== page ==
Wampum Belts and French Champagne
Today, I had the good fortune of attending a reception at Shelburne Museum with loads of fancy dignitary types. I am not a fancy dignitary, but I am tres importante member of the media and thus I got an invitation to the la fete exclusif aboard the dry-docked, land-locked Ticonderoga. The reception marked the opening of the Wampum Belts from Chartres Cathedral Treasury, an exhibit of two Abenaki and Huron wampum belts that have been hanging out in France for the past 300 years.
The wampum belts are extremely rare and date back to the late 17th century. I asked if I could wear one for a little bit, but the museum folks weren't into that. The belts are a loaner prezzie to the museum in celebration of the Quadricentennial. In a month, they'll get packed up and shipped back to the Musee des Beaux-Art de Chartres where they live. The belts ended up across the pond after they were given to some French Jesuits in recognition of their relationship with the native peoples.
Anytime I get an invitation to an event like this, I always evaluate it based on what I'm going to get out of it. What's in it for me? Is there going to be a swag give-away? Will there be free food? In this case, the gratis nibblies were the big draw. Oh, and the fact that I might get to try out my high school French on the French Ambassadeur aux Etats-Unis, M. Pierre Vimont.
OK, so I didn't just go for the free food. But that was a good perk. There were about 14 different types of Vermont cheeses, along with assorted meat canapes and some decent bubbly -- Champagne Paul Goerg -- from France. It was no Taittinger, but it wasn't Martini & Rossi plonk, either.
Needing to keep my weight up, I dropped by the cheese table at my earliest convenience (after I finished verbally flagellating myself for being quite possibly the scrubbiest dressed person there). Since it was hot on the boat, the cheese was getting its sweat on, but that didn't prevent me from having a petit gout. I tried the Shelburne Farms clothbound cheddar, the Blue Ledge Dunmore and the Twig Farm square cheese. All quite delicieux.
This is apropos of nothing, but I have to mention how many men were wearing seersucker suits to this reception. At least four dapper fellows I saw, including Champlain College's expert on all things, well, Champlain, Will Randall, were rocking seersucker. It made me jealous that I didn't have a seersucker suit. If I had one, I surely would have worn it instead of my too-short trousers and my wrinkled top. Anyway...
After all the VIPs had gotten their nosh on, the speechifying began. Shelburne Museum's new board chair, Jim Pizzagalli, had the emcee duties for the day since museum director Stephan Jost was out in California at the Getty Museum learning stuff. He introduced His Excellency Monsieur Ambassadeur, a white-haired Frenchman who spoke beautiful English.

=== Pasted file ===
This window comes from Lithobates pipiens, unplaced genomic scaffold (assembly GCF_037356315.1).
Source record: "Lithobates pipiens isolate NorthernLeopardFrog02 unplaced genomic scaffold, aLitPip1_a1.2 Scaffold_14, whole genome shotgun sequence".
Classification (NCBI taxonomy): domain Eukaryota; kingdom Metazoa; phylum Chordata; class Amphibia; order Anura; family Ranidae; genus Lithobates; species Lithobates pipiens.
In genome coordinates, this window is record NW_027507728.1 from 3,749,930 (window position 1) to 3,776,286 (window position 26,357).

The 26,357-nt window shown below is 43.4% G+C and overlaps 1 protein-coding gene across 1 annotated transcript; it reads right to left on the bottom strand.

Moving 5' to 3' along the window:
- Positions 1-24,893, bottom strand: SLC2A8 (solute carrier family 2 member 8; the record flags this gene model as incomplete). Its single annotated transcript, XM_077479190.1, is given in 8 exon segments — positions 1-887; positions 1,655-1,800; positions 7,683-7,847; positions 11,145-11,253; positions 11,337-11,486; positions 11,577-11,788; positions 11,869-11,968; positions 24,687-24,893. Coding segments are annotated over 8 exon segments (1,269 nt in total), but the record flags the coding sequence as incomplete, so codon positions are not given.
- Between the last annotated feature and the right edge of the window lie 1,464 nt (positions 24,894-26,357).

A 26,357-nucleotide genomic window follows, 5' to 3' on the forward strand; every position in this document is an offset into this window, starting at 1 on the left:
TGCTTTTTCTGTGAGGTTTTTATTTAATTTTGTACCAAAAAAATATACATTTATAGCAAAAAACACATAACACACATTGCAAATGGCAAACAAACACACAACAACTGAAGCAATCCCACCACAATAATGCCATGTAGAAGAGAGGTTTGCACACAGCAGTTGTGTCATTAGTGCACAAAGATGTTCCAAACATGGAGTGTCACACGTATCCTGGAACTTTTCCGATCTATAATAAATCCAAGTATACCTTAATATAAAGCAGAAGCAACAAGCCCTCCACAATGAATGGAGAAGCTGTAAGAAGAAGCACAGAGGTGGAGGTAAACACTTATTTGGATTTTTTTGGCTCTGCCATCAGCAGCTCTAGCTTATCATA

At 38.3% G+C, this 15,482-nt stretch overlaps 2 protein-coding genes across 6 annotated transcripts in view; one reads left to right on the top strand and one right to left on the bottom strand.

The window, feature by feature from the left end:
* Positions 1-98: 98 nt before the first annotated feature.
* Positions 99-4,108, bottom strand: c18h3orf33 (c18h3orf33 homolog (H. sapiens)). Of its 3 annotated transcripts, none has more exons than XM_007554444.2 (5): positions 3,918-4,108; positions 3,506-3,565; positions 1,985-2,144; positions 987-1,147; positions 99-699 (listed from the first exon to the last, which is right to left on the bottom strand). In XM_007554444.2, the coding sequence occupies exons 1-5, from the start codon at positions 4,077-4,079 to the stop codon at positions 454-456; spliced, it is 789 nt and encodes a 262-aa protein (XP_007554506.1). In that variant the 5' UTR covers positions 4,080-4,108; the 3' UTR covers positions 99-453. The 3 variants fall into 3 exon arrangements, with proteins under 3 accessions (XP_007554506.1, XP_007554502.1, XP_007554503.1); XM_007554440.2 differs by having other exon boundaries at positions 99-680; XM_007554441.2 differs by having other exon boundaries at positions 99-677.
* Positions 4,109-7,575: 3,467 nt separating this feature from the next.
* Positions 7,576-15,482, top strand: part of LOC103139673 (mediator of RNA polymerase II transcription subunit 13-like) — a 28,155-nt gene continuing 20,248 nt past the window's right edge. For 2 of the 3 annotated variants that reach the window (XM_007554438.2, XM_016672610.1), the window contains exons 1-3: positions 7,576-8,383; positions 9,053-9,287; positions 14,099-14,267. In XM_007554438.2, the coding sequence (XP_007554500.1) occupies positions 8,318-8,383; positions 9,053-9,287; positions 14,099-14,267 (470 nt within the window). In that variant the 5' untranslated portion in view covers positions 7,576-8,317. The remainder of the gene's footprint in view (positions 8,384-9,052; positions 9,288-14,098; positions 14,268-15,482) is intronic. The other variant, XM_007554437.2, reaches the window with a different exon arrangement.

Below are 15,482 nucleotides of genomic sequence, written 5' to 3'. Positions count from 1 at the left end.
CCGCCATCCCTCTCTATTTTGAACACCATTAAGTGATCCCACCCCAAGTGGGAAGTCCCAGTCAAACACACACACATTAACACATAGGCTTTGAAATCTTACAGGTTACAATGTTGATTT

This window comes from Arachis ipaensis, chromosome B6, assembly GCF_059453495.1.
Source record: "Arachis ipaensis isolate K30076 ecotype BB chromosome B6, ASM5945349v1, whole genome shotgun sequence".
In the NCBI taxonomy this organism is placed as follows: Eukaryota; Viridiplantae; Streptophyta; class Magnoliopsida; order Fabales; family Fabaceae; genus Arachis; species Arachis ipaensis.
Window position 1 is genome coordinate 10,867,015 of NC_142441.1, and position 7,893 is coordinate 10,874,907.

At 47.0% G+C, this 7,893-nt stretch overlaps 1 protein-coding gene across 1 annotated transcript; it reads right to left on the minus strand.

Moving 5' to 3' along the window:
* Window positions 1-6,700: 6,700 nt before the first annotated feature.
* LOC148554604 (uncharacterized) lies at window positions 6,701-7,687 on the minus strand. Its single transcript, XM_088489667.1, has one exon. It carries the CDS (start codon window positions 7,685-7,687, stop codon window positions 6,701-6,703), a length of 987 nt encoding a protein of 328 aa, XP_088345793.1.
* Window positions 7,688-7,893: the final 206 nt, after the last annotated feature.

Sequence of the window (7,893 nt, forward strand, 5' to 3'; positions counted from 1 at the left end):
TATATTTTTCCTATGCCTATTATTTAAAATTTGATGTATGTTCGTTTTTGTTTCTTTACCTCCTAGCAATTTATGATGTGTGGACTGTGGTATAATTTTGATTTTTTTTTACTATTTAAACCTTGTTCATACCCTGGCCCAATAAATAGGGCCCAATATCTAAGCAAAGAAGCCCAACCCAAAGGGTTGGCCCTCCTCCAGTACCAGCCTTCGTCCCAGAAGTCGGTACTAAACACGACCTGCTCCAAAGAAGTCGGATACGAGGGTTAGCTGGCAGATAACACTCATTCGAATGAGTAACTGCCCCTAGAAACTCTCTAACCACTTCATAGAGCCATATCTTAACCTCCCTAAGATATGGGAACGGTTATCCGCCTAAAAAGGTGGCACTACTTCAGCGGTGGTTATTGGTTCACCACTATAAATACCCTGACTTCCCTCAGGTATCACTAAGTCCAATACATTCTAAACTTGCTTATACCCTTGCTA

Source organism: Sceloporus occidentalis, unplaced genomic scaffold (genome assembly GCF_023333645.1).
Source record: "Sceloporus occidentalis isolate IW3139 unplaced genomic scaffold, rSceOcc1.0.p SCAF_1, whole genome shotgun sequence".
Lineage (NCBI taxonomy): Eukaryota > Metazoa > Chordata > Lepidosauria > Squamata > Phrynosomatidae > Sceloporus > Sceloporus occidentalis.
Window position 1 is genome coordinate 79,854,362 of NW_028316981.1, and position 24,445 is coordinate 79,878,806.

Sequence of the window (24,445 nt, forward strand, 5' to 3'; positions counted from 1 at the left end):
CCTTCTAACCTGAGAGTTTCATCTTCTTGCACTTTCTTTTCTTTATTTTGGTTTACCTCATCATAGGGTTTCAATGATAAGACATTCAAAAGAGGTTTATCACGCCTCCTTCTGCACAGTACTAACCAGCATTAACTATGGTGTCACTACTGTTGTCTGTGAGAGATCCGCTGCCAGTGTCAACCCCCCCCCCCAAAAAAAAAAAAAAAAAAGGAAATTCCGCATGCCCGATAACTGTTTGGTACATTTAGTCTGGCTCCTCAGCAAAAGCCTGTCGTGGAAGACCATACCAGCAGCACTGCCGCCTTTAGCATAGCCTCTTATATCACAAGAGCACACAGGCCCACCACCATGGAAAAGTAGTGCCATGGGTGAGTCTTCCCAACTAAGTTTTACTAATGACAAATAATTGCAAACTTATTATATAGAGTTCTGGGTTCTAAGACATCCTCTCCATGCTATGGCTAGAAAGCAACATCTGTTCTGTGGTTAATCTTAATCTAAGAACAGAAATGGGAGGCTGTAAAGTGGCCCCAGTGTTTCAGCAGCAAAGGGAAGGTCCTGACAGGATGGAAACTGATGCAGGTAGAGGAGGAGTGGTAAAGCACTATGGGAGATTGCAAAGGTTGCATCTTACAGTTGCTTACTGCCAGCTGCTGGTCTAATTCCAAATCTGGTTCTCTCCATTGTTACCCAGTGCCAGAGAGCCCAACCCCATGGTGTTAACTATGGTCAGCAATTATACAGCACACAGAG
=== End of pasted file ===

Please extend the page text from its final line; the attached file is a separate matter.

M. Vimont spoke for a number of minutes about the special relationship between the U.S. and France. He noted that Vermont embodies that relationship as a result of the huge influence the French had over this state. Heck, he said, even the state's name is French.
When mentioning Vermont's similarities to France (Great style? Perhaps not. Abundance of cigarette smokers? I don't think so. Loads of outdoor cafes where little dogs nip at your ankles? Thank God, no.), M. Vimont reflected on the idea of terroir -- the sense of place that food can embody -- and the need to preserve it both in France and here in the Green Mountains. "We have to defend and promote our soil and our local products," M. Vimont said, "and make sure no one tries to cheat on it." Je suis d'accord.
After the ambassador spoke, it was time for the Vermont delegation to do its thing. Gov. Douglas spoke, though, as one famous artist in attendance wondered out loud: There was no ribbon to cut, so what was he doing there? Douglas offered some thoughts in French and some in English and then gave the ambassador a present that looked like it was wrapped in a Crown Royal bag. Inside was a replica astrolabe, similar to the one Samuel de Champlain might have used during his voyaging. "You can use it to navigate your way home," the guv quipped.
Next up at the podium was Sen. Leahy. He griped about the recent weather and then said, "Aujour d'hui, we can all say, il fait beau." I made a mental note to pepper more of my own speeches with the occasional French. It seemed to work quite well on the crowd. Leahy's dutiful wife, Marcelle, snapped some pics and chuckled as her husband noted that many good things come from France, including her family (by way of Quebec, many years ago).
Then some special, unexpected guests hit the mic. Former Penobscot Nation Chief James Sappier, down from Maine, talked about how his community has the oldest relationship with France of region in the U.S. "There is no history of the U.S. without French and Indian relations," he said. Then he showered the dignitaries with trinkets and the pols' aides collectively grimaced as the realized that they'd be the ones carrying all this stuff back to the cars.
After all the speeches were through, everyone moved on to the Electra Havermeyer Webb Memorial Building where the wampum belts were displayed. They were pretty impressive, made from shell, glass and either natural fiber or animal hide. They both say something about the Virgin Mary in Ye Olde Latin. No, you cannot try them on. I already worked that angle, to no avail. Pauvre moi, mais au moins j'ai mangé un bon fromage et bu du bon champagne. Pas mal.